Thanks to the coronavirus, the 36th iteration of WrestleMania wasn't packed in front of 80,000 screaming fans. Instead, the event was pre-taped and took place over a span of two days. While I liked half of the event, considering the circumstances, I think it would've been really fun if the feuds were had out over the various wrestling video games that existed over the years. And since WWE 2K20 is an unplayable mess, they should've asked Xavier Woods to host some battles over the 1995 release, WWF Wrestlemania The Arcade Game on Up Up Down Down.
Developed by Midway and released initially in arcades (of course) on almost every conceivable home platform at the time (PlayStation, Sega Saturn, Sega 32X, Sega Genesis, SNES, and MS-DOS), WWF WrestleMania was a detour from most 8 and 16-bit wrestling video games before it. Putting aside aspects of making it a technical video game that simulated pro wrestling the way the LJN titles, The Arcade Game was fast-paced, over the top mayhem that exaggerated the action.
As this was a product of Midway, you'll notice the comparisons in the control scheme and gameplay to Mortal Kombat, so it plays more like a fighting game than a wrestling game. A lot of the special attacks have similar inputs (like tapping forward twice and punch). Instead of scoring a pinfall, you just beat the ever living stuffing out of your opponent until they stop moving. The roster is made up of 8 WWF superstars. Shawn Michaels, Doink the Clown, Bret "Hitman" Hart, The Undertaker, Yokozuna, Bam Bam Bigelow, Razor Ramon, and Lex Luger. Adam Bomb was reported to be in the game, but he wasn't completely finished upon production. Well, the world was denied the ability to play as one half of WCW tag team, KroniK, allow me to weep for this loss. Mr. Fuji was also supposed to interfere on behalf of Yokozuna, but the sprite never made it into the game beyond Yoko's pre-match animation. While the gameplay remains intact for all the versions, there's a few differences, like the SNES port omitting Yokozuna and Bam Bam. "Genesis Does" much, Nintendo?
The graphics are very well done in all the ports. Being Midway's success and appeal came from use of the digitized actors in Mortal Kombat, WrestleMania the Arcade game used the same blue screen technology to capture the wrestlers' likeness. I have and always will be a big fan of this method, it creates a very unique look for video games that I still find impressive. If it had some FMV clips of the wrestlers for the DOS, PlayStation, and Saturn versions, that would put it over the bar for visuals, as far as I'm concerned, because I'm a sucker for some full motion video in my video games.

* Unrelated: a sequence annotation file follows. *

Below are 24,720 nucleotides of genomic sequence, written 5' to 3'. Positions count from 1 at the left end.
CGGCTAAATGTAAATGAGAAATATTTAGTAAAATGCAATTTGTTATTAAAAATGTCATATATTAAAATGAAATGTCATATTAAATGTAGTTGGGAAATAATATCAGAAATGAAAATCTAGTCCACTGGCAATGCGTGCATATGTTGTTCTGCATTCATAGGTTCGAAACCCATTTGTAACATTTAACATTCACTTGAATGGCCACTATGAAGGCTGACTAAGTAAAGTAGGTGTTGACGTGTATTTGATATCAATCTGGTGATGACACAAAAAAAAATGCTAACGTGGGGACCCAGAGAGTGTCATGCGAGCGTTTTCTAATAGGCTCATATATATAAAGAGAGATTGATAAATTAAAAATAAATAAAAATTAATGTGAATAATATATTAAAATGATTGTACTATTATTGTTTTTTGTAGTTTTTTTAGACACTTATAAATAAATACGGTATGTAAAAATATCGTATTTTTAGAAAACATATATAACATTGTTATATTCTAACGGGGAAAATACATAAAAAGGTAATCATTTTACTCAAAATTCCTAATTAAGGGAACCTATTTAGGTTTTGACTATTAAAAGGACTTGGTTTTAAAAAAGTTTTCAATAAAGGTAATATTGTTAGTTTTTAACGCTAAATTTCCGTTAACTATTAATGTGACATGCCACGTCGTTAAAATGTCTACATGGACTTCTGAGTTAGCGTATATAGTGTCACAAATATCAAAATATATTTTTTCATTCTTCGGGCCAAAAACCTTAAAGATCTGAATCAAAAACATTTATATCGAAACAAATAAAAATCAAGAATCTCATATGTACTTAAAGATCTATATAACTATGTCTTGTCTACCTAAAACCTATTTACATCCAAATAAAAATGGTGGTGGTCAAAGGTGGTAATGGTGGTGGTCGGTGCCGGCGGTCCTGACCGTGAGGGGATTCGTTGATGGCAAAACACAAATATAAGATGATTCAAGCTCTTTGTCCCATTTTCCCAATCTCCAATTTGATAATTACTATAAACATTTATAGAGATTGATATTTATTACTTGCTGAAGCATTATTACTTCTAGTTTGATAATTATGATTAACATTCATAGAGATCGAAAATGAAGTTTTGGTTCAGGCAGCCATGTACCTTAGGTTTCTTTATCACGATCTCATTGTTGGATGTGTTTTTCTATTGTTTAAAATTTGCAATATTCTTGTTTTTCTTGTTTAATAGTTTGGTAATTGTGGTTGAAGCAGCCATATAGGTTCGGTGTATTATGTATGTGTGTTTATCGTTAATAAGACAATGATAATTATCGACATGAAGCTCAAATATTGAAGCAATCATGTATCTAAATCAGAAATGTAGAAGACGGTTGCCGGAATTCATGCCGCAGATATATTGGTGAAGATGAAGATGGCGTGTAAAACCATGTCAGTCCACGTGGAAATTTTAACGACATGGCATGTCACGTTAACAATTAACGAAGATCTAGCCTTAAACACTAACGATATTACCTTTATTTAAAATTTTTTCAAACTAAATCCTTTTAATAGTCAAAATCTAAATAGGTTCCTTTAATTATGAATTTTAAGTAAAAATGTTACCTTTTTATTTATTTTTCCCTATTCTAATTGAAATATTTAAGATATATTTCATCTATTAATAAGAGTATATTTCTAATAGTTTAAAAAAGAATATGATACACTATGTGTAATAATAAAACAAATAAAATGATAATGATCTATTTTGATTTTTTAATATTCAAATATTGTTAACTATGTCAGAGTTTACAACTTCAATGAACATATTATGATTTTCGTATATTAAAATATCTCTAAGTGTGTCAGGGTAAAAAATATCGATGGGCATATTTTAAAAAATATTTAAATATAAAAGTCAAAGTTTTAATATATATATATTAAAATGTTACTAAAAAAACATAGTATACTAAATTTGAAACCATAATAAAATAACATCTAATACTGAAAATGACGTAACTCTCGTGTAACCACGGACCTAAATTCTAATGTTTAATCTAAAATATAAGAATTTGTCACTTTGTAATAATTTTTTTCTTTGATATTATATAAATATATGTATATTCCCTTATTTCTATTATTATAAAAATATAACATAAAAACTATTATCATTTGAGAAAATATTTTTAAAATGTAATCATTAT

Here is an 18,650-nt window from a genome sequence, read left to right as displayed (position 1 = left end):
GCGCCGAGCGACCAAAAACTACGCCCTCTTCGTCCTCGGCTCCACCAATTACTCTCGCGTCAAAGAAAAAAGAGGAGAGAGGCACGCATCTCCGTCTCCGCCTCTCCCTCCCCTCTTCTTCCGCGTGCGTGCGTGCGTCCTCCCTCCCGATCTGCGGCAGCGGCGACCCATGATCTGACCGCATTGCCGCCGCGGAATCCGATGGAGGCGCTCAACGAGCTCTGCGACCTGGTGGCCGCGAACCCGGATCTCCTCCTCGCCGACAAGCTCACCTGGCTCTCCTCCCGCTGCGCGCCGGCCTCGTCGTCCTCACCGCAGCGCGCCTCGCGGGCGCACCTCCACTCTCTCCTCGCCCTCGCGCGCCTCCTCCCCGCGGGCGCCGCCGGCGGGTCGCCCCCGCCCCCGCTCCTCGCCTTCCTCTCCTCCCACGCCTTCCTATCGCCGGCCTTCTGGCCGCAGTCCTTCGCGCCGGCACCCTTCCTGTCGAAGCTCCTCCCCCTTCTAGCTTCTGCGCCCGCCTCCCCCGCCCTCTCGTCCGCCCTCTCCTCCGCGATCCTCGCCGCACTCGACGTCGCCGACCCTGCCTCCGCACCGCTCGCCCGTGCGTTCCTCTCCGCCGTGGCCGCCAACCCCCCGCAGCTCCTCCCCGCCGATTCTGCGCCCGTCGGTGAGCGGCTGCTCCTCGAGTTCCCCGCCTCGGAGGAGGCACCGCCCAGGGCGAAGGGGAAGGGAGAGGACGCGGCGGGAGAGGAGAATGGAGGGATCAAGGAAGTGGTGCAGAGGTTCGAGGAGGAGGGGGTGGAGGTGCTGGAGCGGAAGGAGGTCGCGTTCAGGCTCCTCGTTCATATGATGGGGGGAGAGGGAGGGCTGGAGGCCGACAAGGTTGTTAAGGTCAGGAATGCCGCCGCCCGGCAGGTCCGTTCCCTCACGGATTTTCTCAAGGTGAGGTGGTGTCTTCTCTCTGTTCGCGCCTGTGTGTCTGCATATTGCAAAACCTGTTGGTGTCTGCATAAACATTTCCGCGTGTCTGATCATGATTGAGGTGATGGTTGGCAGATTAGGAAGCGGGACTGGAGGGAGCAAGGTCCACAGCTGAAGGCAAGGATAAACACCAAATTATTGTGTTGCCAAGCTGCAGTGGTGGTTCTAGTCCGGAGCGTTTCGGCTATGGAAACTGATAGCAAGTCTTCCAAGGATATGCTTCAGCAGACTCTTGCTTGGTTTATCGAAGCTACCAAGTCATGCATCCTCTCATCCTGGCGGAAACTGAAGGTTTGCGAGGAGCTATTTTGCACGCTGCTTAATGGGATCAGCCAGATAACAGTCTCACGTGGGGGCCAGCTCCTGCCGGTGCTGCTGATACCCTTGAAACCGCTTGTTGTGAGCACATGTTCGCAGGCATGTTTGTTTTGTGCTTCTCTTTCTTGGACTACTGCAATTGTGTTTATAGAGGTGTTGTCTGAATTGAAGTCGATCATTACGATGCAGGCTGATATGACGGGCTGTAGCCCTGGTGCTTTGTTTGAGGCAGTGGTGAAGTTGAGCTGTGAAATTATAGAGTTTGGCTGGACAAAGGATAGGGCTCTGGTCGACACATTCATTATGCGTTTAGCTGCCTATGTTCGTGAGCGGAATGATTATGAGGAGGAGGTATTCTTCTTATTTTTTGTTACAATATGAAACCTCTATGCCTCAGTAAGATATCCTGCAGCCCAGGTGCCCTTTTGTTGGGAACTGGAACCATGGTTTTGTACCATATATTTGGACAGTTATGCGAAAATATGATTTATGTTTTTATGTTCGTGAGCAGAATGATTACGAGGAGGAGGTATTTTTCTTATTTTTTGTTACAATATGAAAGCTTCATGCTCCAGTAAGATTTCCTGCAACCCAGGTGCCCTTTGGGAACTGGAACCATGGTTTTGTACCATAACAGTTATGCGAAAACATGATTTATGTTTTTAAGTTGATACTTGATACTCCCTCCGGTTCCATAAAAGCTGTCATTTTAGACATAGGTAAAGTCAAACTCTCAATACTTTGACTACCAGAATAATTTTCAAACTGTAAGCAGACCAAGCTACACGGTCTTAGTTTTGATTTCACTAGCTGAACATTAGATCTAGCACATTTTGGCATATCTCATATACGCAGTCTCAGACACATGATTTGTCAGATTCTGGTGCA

The special attacks have a great deal of over exaggerated effects added to them for some extra visual flair, like Doink using an electric charged joy hand buzzer that shocks opponents, or Bam Bam Bigelow using an attack on a grounded opponent that completely immolates them in flames. I'm going to assume it was based on this, but at one point during a motorcycle accident, Lex Luger had a metal plate placed in his forearm during surgery. In his heel run as "The Narcissist", he often used the illegal bionic forearm to score victories over opponents. So since a lot of his attacks in The Arcade Game involve turning his arms into industrial grade steel, that's what I always believed. Even though this was All American babyface Lex Luger. I think I've put way too much thought into this because I'm a total mark.
As far as fun factor goes, WrestleMania The Arcade Game is easy to pick up and play. As mentioned, it shares a lot in common with Mortal Kombat when it comes to move execution and the lightning fast combos. Also similar to Midway's other fighter, The Arcade Game will have you go through several two-on-one endurance matches in single player. Each match goes through two "falls" or rounds. Vince McMahon and Jerry Lawler provide color and play-by-play commentary, thought depending on the version of the game you have can vary. Some ports only have limited audio clips (Lawler isn't heard in the 16-bit or 32X ports). Playing with a buddy can be quite entertaining if you want to duke it out together or battle as a tag team and run the WrestleMania Challenge Mode. The Intercontinental Championship path serves as the intermediate difficulty while the WWF Championship is far more grueling that includes two 3-on-1 Handicap Matches and a full roster gauntlet before winning the title. I honestly think it's harder than the Mortal Kombat II port on Midway Treasures that's accidentally tougher than the arcade. WrestleMania still stands as one of the more unique WWF games that can be a fun venture to revisit. And I love it because it gave me this. I've always been a huge Bret Hart fan...